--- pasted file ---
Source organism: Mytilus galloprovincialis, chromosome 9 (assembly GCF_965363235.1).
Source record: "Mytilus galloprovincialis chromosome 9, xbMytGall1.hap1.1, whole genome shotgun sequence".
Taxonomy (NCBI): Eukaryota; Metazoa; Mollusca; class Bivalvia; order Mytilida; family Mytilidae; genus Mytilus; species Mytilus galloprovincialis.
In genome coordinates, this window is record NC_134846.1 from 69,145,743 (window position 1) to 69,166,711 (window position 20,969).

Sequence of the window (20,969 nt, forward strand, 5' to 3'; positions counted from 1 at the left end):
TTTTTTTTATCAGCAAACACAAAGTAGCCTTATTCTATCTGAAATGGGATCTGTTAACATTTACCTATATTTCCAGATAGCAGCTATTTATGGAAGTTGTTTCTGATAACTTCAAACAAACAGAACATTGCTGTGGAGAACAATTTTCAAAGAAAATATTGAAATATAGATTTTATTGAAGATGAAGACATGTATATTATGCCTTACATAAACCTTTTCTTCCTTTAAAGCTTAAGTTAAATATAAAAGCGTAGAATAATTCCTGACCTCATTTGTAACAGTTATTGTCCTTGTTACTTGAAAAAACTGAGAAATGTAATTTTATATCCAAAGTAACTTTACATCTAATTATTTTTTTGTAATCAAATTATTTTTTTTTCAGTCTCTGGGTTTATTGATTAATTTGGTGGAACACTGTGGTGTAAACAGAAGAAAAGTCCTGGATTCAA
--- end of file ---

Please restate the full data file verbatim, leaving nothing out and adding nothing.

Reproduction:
Source organism: Mytilus galloprovincialis, chromosome 9 (assembly GCF_965363235.1).
Source record: "Mytilus galloprovincialis chromosome 9, xbMytGall1.hap1.1, whole genome shotgun sequence".
Taxonomy (NCBI): Eukaryota; Metazoa; Mollusca; class Bivalvia; order Mytilida; family Mytilidae; genus Mytilus; species Mytilus galloprovincialis.
In genome coordinates, this window is record NC_134846.1 from 69,145,743 (window position 1) to 69,166,711 (window position 20,969).

Sequence of the window (20,969 nt, forward strand, 5' to 3'; positions counted from 1 at the left end):
TTTTTTTTATCAGCAAACACAAAGTAGCCTTATTCTATCTGAAATGGGATCTGTTAACATTTACCTATATTTCCAGATAGCAGCTATTTATGGAAGTTGTTTCTGATAACTTCAAACAAACAGAACATTGCTGTGGAGAACAATTTTCAAAGAAAATATTGAAATATAGATTTTATTGAAGATGAAGACATGTATATTATGCCTTACATAAACCTTTTCTTCCTTTAAAGCTTAAGTTAAATATAAAAGCGTAGAATAATTCCTGACCTCATTTGTAACAGTTATTGTCCTTGTTACTTGAAAAAACTGAGAAATGTAATTTTATATCCAAAGTAACTTTACATCTAATTATTTTTTTGTAATCAAATTATTTTTTTTTCAGTCTCTGGGTTTATTGATTAATTTGGTGGAACACTGTGGTGTAAACAGAAGAAAAGTCCTGGATTCAA